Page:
But getting the green light will take work.
There is some tough opposition to NYSE’s plan, interviews with wholesale groups and other industry players shows. Overall, though, there is an expectation the SEC will approve an adjusted version of the plan that would give retail investors some sort of exemption for better exchange pricing.
Nasdaq as well as Direct Edge, a private exchange operator that handles 10 percent of U.S. equity trading, are expected to propose similar retail-pricing proposals, according to industry sources familiar with the plans. BATS, another private exchange, is expected to criticize parts of NYSE’s plan, said the sources, who requested anonymity.
The three exchanges declined to comment. The SEC declined an interview, citing the ongoing public comment period.
A raft of letters reacting to the NYSE is expected from brokerages, exchanges and others before the November 30 public comment deadline. The SEC, under Chairman Mary Schapiro, then has until December 16 to decide whether to back the plan or take more time to mull it over, based on the comments.
“I would be quite surprised if the SEC were to approve this as is,” said Jamie Selway, managing director and head of liquidity management at Investment Technology Group Inc. “People have played footsie with this issue of price discrimination ... but this would be a big step for the SEC.”
In detail, here is what the NYSE wants to do:
For a one-year pilot, NYSE would create two new classes of market participants: companies such as E*Trade, Charles Schwab Corp or even wholesale firms that are qualified to send bona fide retail orders to the exchange; the second is market makers that are required to provide “potential price improvement” to the orders in an anonymous, or dark, fashion.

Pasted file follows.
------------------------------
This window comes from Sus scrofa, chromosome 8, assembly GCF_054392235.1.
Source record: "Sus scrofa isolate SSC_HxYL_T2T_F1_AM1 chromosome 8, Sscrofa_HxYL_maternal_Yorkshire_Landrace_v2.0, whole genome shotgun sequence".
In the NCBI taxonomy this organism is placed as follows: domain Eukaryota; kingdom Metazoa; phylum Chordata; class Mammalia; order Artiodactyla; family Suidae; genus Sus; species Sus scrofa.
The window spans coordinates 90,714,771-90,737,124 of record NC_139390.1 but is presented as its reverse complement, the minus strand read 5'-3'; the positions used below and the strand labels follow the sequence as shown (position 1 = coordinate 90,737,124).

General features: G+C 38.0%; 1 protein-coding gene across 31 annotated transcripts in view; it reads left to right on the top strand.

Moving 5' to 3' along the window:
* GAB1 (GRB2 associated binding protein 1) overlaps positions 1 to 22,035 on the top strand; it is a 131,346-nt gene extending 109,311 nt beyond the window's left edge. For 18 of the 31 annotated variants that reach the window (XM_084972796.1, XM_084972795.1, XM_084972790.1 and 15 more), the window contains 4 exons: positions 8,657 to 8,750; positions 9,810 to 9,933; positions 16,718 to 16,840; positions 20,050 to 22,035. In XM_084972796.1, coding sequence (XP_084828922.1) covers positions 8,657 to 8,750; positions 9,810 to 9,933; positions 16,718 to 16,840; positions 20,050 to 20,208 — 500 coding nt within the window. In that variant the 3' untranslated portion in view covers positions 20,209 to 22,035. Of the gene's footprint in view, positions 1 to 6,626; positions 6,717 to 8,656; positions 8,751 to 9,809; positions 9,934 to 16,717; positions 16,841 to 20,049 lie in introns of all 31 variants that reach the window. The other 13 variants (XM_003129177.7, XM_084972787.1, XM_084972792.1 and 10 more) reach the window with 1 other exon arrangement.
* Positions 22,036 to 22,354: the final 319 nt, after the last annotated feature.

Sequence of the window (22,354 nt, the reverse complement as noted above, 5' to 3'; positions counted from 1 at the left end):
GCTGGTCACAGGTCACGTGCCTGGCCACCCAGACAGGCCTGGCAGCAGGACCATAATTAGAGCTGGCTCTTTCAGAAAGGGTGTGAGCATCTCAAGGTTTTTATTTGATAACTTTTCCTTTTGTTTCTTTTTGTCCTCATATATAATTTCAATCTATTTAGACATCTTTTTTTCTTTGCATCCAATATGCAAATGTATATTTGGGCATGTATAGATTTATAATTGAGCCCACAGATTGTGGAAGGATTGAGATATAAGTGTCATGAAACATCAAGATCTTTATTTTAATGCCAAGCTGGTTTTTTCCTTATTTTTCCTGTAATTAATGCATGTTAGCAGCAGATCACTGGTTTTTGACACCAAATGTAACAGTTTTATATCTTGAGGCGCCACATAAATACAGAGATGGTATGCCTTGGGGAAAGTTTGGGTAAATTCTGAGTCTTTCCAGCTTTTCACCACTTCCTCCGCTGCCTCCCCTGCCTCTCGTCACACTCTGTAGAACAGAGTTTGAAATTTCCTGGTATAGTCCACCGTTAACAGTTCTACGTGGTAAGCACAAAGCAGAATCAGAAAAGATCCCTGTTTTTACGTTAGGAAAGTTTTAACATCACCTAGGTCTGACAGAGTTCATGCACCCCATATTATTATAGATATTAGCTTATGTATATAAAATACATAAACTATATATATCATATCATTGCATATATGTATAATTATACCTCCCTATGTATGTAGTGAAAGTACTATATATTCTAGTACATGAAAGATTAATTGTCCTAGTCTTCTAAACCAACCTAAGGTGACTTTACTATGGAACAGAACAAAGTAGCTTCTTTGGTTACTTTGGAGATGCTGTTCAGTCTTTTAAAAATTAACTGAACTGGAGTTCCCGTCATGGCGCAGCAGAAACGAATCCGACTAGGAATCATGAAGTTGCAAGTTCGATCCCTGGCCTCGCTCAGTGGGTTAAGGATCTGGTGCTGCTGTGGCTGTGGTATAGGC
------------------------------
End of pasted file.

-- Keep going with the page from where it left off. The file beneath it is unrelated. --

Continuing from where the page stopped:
Retail investors would get at least a tenth of a penny in better prices than the best displayed bid or offer at that moment. The NYSE has not yet said how much it will rebate brokers that send the orders, nor how much it will charge firms that provide the liquidity.
It all adds up to a challenge to Knight, Citadel, UBS AG, Citigroup Inc and E*Trade’s market making arm, which are the dominant U.S. retail wholesalers. It could also hurt “dark pool” venues, some run by banks such as Credit Suisse Group AG, where stocks are traded anonymously.
The NYSE proposal effectively gives some people in the market preferential treatment over others. This is not allowed at exchanges, though some argue that wholesalers and those running dark pools already offer it.
Exchange rules are “not designed to permit unfair discrimination between customers, issuers, brokers, or dealers...” the U.S. Securities Exchange Act says.
“My broader concern,” said one brokerage official, “is that the fair access provisions that the exchanges have to abide by are significantly weakened by this.”
Joseph Mecane, NYSE Euronext’s co-head of U.S. listings and cash execution, acknowledged he is challenging fair access provisions, but only to an extent. “What we’re essentially arguing is, by making this program only available to retail customers, we’re not unreasonably discriminating against any class,” he said.
The SEC would also have to grant the NYSE an exemption to a rule that limits the pricing of stocks to no finer than penny increments — that is, General Electric Co’s shares can only trade hands at $15.08, not $15.085 or $15.0852.
In the end, the regulator will have to decide whether NYSE’s plan will bring enough benefit to individual traders and to the public markets to outweigh all the concerns over fairness, and the complaints that it will only complicate an already complicated marketplace.
Reporting by Jonathan Spicer. Editing by Martin Howell